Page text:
Güllaç is thought to be the original form of baklava, which was turned into a more elaborate dish by the chefs in the palaces of the Ottoman sultans. For eleven months of the year in Turkey, it is almost impossible to find sheets of güllaç —a fine dried pastry made of cornflour (cornstarch). That’s because it‘s an ingredient associated with the banquet served after sunset during the fasting month of Ramadan.
I used to serve güllaç in my restaurant for one month of the year. Then Owen, a Chinese chef who had worked with me since I opened my restaurant, showed me a round of rice paper that was readily available in all Asian supermarkets. It’s smaller than the traditional güllaç sheets, but combined with milk, rosewater and nuts, it makes a desert which, to me, tastes even better than the cornflour version and is probably healthier. It’s also appropriate that a Chinese person was responsible for my improved recipe. The first recorded mention of güllaç in the world was in a fourteenth century Chinese text called Yinshan Zhenyao, written by a doctor of Turkish origin in the court of the Yuan dynasty.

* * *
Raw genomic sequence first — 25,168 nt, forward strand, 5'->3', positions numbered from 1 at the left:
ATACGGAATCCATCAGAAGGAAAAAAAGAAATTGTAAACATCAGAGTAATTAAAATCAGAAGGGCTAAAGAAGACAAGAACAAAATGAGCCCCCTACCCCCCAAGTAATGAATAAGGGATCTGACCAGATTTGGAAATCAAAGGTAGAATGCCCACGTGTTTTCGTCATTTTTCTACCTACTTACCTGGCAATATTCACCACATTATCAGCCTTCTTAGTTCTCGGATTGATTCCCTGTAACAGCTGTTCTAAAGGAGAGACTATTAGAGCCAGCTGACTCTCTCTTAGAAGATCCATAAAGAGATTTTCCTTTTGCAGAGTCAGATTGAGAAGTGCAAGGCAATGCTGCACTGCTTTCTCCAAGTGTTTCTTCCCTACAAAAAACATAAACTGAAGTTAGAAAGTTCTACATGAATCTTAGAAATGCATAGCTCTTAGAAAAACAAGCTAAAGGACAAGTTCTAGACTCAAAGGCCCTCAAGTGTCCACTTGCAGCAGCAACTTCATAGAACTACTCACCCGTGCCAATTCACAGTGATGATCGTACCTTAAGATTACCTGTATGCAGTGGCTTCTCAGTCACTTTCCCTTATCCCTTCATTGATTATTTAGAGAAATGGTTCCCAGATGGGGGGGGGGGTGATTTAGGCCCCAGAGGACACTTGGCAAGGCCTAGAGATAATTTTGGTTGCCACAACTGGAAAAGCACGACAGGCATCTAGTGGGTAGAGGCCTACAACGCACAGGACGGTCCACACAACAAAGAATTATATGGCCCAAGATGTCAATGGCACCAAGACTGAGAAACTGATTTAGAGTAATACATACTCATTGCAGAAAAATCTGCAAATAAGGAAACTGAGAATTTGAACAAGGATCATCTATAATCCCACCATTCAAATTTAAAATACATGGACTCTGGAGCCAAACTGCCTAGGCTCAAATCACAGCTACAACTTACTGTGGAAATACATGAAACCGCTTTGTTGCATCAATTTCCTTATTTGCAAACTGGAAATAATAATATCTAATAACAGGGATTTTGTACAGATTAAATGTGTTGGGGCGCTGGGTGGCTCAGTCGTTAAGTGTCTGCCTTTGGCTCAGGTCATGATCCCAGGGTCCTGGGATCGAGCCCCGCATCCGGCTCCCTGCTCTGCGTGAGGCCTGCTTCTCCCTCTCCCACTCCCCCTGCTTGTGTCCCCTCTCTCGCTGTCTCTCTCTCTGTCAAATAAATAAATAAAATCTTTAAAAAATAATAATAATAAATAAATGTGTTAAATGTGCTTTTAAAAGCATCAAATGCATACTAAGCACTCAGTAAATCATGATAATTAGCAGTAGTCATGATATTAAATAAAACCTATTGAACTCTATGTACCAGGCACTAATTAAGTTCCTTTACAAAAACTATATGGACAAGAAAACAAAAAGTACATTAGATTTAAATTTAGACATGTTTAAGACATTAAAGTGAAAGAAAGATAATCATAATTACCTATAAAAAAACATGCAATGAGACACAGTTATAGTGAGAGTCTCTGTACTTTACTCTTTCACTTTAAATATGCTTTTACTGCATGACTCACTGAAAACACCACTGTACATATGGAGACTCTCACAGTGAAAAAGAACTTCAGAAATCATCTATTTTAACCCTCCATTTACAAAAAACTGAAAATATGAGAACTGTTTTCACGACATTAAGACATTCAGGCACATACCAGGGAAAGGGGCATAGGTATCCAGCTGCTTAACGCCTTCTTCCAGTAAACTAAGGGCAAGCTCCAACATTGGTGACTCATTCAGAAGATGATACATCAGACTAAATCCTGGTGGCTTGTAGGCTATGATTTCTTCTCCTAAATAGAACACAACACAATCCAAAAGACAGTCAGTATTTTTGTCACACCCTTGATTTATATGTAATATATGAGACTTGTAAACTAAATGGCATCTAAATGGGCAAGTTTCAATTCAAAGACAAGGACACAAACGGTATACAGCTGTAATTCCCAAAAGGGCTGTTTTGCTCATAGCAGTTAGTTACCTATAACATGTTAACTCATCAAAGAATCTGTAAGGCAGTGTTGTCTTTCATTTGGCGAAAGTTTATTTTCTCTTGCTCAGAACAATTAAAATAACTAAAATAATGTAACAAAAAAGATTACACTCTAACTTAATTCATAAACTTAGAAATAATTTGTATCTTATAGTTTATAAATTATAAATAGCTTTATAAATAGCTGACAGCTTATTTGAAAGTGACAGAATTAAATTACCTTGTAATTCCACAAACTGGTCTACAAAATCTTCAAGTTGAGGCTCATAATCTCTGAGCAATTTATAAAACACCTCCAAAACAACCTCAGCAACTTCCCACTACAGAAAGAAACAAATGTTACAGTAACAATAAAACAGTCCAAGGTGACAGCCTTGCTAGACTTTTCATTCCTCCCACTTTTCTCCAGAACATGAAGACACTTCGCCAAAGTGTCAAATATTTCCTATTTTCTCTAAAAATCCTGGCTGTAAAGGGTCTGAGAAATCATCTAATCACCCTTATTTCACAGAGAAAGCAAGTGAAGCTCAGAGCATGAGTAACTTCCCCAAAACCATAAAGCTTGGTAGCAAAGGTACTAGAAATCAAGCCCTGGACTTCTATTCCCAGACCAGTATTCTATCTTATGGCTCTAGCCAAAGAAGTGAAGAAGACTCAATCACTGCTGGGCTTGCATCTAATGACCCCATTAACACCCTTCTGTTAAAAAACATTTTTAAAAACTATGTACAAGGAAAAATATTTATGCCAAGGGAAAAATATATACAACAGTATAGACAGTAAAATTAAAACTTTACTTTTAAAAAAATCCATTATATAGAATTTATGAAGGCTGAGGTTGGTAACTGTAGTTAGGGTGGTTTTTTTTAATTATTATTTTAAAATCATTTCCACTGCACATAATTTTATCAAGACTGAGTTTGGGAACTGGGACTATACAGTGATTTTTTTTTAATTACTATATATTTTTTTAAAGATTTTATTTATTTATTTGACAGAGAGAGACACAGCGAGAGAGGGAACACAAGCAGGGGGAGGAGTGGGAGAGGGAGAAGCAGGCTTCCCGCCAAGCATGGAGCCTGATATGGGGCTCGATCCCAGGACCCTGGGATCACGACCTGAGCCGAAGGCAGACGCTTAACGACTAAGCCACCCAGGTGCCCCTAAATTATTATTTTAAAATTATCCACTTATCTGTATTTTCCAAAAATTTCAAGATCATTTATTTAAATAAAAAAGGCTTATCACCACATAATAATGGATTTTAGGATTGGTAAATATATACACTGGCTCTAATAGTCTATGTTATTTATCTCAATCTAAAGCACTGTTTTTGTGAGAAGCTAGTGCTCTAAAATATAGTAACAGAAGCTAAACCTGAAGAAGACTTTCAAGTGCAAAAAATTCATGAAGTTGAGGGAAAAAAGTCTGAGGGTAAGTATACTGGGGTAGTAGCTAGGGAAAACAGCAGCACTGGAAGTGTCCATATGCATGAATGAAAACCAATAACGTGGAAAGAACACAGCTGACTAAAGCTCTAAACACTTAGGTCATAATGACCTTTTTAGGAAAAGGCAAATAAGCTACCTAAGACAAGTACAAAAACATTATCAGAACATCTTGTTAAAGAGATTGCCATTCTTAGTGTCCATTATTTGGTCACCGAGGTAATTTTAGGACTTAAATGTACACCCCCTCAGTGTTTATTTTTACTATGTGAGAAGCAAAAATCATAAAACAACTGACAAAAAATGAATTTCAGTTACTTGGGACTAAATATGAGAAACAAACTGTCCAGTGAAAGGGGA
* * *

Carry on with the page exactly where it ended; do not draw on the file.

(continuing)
Using a grinder or a food processor, coarsely crush the hazelnuts. Finely crush the pistachios.
Put the milk and sugar in a saucepan over low heat and gently heat for 5 minutes to combine, being careful not to let the mixture boil. Remove from the heat and stir in the rosewater.
After the first three layers, sprinkle on half the hazelnuts. After three more layers, sprinkle on half the pistachios. After three more layers, sprinkle on the other half of the hazelnuts and, three layers after that, sprinkle on the remaining pistachios. Sprinkle the pomegranate seeds over the pistachios. Put the lid on the dish, then refrigerate for 1 hour.
Slice the milky baklava into quarters and then serve chilled.
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